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with Simon Morton
Saturday, Midday - 2pm
NZ Radio Awards 2012 winner: Best Daily or Weekly Series (one hour or more duration)
12:15 Rice cooking
12:40 Naked Science
13:15 Tech news
13:35 Brain roadmap
13:50 Japanese mascots
The small print
First up this week, a follow up to our story on the origin and culture of basmati rice. We're cooking basmati 4 different ways, rapid boil, absorption, rice cooker and the microwave, to find out which tastes best.
Then at 12:40pm, Dr Chris Smith of The Naked Scientists beams in with the latest science news. This week, searching for signs of life after the discovery of the oldest water on earth- it's up to 2.5 billion years old and has been entombed underground all this time. Also news that malaria could be manipulating a mosquito's sense of smell so they hunt out more humans to bite, and an anti-heroin vaccine that could stop addicts getting high.
And at 12:50pm a listener's question about toasters and toasting. Why is it so darn hard to get some bread to toast properly and how long should your toaster last? We're testing toasters with Bill Whitley of consumer.org.nz.
After the 1pm news, the latest bits and bytes from the hi-tech world with Peter Griffin. This week, Google launches its own music streaming service; can it challenge Spotify's dominance in this space? Also 'revenge porn' and a woman's fight to get intimate photos of her taken offline and Amazon's new online currency called coins...how did they think of that?!
Then at 1.30pm, we're talking to the lead scientist on an ambitious project to map the development of the human brain just before and just after birth. The Developing Human Connectome Project is MRI-scanning the brains of 1,500 babies and the hope is that by producing a detailed roadmap of neurological pathways as they take shape. This could tell us a lot more about conditions like autism, ADHD and schizophrenia.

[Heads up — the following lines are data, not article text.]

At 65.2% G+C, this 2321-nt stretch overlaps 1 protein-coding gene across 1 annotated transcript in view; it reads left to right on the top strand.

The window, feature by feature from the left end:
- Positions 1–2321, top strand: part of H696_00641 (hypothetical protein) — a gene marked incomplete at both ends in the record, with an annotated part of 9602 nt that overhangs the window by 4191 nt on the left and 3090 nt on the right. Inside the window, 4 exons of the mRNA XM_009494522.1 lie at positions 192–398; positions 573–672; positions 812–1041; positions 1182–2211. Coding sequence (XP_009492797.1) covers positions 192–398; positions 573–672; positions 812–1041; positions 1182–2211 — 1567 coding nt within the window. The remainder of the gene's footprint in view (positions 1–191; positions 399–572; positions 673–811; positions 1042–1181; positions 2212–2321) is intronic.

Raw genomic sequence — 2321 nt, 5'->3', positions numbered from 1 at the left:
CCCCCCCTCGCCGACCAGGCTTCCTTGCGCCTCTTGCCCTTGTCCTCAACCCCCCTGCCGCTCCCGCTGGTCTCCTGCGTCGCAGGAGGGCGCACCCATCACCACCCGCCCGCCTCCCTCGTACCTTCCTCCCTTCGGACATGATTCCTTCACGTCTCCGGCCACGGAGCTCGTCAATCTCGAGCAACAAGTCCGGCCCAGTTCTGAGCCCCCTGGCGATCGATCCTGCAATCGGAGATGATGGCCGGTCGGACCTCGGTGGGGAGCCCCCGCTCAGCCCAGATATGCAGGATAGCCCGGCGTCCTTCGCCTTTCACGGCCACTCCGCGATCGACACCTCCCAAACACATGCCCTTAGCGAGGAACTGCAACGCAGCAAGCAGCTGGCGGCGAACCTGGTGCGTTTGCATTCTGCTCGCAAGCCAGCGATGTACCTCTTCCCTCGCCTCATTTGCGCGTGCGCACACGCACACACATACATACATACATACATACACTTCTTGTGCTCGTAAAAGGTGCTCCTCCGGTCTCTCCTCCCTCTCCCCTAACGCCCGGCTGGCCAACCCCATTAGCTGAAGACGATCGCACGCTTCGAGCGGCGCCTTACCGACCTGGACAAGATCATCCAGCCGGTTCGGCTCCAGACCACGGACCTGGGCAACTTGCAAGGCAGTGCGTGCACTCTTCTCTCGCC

And before we go, the important role that mascots play in Japanese life. Life-size characters in dress-up suits are powerful ways to educate Japanese consumers, from paying your taxes to which politician to vote for.
We're playing these tracks too...
Artist: British Sea Power
Track: Monsters of Sunderland
Composer: Noble, Yan, Fry et al
Album: Machineries of Joy
Label: ROUGH TRADE 700666
Artist: Matthew E. White
Track: Big Love
Composer: Matthew E. White
Album: Big Inner
Label: DOMINO 903547
Artist: Carter The Unstoppable Sex Machine
Track: The Only Living Boy In New Cross
Album: Straw Donkey: The Singles
Label: CHRYSALIS 835629
And our theme is:
Artist: Jefferson Belt
Track: The Green Termite
Composer: Jefferson Belt
Album: Table Manners
Label: Round Trip Mars
Not all audio is available due to copyright restrictions.
We're cooking basmati rice four different ways- rapid boil, absorption, in a rice cooker and the microwave- to find out which tastes best. With Julie Clark of Floridita's. (22′33″)
A listener's questions about toasters and toasting. Why is it so darn hard to get some breads to toast properly, and how long should your toaster last? We're testing toasters with Bill Whitley of consumer.org.nz. (8′47″)
Tech news with Peter Griffin. This week, Google launches its own music streaming service. Also one woman's fight to get intimate photos of her taken offline. (15′39″)
Professor David Edwards is the director of the Centre For The Developing Brian at King's College, London. He's leading an ambitious project to map the development of the human brain in the months just before and after birth. (13′29″)
Justin McCurry on the important role that mascots play in Japanese life. Life-size characters in dress-up suits are powerful ways to educate Japanese consumers, from encouraging you to pay your taxes to telling you how to vote. (9′38″)
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